“Studies can be continued later, but life can’t,” said Alisha Kikon, a student from Nagaland pursuing B.A. in Indian Academy here.
Torn between the will to stay and the frantic pleas from her parents back home, she said: “My father was in Pune and brother was in Mumbai. After having witnessed what they have, my mother will not let me stay away from home.”
In two institutions where nearly 30 per cent of the student population is from the northeast — Indian Academy and Indo Asian Academy — rumours are flying thick and fast, creating fear psychosis among the youngsters.
Licha Takar, a first year B.A. student from Arunachal Pradesh, said an SMS many of them received on Thursday said: “It will get worse after Ramzan. Leave before that.”
Though many spoke about the “bad experiences” of a friend or a relative, none had one of their own to share. One student said a friend of his was “chased by people with a knife”, while another recalled with fear “news of a student being abducted from a mall”.
Across the border
Another revelation came from members of the Buddhist Students’ Association. Wangchu, a third year B.Sc. student from Bhutan, said Bhutanese and Nepalese students are not spared due to the “similarity in physical appearances”. “We have contacted the Bhutan Embassy asking for guidance and are awaiting a response,” he added. Even as college managements, which held campus meetings with students from the northeast on Thursday, offered accommodation within their campuses for them, those living outside spoke of landlords asking them to vacate before August 20.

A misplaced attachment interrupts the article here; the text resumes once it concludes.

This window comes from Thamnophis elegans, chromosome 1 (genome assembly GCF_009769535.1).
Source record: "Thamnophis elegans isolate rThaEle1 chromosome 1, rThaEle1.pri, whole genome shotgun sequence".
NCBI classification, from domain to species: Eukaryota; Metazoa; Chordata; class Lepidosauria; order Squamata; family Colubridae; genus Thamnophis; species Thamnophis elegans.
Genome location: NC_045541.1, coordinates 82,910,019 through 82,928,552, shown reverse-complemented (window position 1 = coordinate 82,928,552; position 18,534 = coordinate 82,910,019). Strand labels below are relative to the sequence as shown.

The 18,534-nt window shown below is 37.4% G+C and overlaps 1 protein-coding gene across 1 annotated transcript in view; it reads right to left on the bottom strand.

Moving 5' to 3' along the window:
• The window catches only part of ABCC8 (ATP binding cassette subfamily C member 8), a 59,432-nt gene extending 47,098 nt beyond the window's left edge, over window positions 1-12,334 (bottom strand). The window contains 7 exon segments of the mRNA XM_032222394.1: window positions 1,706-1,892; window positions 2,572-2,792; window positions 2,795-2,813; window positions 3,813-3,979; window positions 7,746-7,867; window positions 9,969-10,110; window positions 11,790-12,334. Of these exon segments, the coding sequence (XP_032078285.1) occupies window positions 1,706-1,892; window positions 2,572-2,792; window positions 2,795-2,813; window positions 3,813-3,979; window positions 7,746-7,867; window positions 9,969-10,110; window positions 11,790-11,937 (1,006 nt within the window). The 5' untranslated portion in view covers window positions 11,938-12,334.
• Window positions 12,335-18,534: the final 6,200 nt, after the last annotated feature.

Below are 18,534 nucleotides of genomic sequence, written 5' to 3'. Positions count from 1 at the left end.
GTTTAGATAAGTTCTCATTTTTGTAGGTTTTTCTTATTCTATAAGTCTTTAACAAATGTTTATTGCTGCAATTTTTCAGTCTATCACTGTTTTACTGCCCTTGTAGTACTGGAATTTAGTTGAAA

Zedino Seyie from Nagaland was evicted on Sunday from her Chinnappa Garden residence. Another student added that several students living in Anepalya were moving to the Tibetan Youth Hostel.
A major concern for students and colleges alike are the fast approaching semester exams. Thangjam Ravichandra Singh, a faculty member at the Indian Academy, said even if students leave, the college (affiliated to Bangalore University) is unlikely to hold bridge classes or reschedule exams for their sake.
But northeast students in Jyothi Nivas College (JNC) are luckier. K. Vanaja Malathy, public administration officer, JNC, said the college would give 10 days’ attendance to students who want to go home. “Apart from that, we will also postpone the mid-term examination.”
Several colleges initiated meetings with their students to understand their concerns. While some asked them to go home, others said there was no need to panic and that they should get back to classes.
Addressing a group of over 150 anxious students in Christ University, Vice-Chancellor Thomas Mathew said: “We are worried about your safety. But these are only rumours, don’t fall prey to them.”